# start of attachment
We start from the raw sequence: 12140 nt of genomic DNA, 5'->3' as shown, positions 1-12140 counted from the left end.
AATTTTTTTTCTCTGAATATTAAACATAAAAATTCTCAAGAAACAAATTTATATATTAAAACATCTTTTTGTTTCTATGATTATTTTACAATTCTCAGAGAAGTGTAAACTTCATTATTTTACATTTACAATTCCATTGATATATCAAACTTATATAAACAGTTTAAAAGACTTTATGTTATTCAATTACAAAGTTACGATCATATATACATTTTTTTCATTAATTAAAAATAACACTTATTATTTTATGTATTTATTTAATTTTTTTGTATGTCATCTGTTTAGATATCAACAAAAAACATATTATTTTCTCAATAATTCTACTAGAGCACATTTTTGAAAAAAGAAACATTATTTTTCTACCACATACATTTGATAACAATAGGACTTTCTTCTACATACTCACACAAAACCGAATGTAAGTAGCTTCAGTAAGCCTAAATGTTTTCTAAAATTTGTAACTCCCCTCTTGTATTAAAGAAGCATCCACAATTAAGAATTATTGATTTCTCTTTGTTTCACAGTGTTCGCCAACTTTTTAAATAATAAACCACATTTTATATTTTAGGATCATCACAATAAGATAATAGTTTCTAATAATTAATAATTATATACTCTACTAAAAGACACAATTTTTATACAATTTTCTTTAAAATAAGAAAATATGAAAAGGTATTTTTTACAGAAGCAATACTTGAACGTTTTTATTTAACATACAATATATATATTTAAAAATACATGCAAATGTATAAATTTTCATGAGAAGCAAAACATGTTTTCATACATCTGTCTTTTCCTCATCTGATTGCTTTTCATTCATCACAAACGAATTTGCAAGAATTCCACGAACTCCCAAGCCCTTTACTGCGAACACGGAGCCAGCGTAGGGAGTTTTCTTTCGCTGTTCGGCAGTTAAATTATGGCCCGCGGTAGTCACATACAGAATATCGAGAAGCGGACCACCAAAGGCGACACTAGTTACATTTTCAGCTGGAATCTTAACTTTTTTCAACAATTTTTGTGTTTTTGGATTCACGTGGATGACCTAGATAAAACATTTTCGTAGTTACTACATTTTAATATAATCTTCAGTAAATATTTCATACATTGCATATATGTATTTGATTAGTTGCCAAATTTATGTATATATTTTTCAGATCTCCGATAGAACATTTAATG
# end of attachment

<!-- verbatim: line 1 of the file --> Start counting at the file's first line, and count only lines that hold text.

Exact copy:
We start from the raw sequence: 12140 nt of genomic DNA, 5'->3' as shown, positions 1-12140 counted from the left end.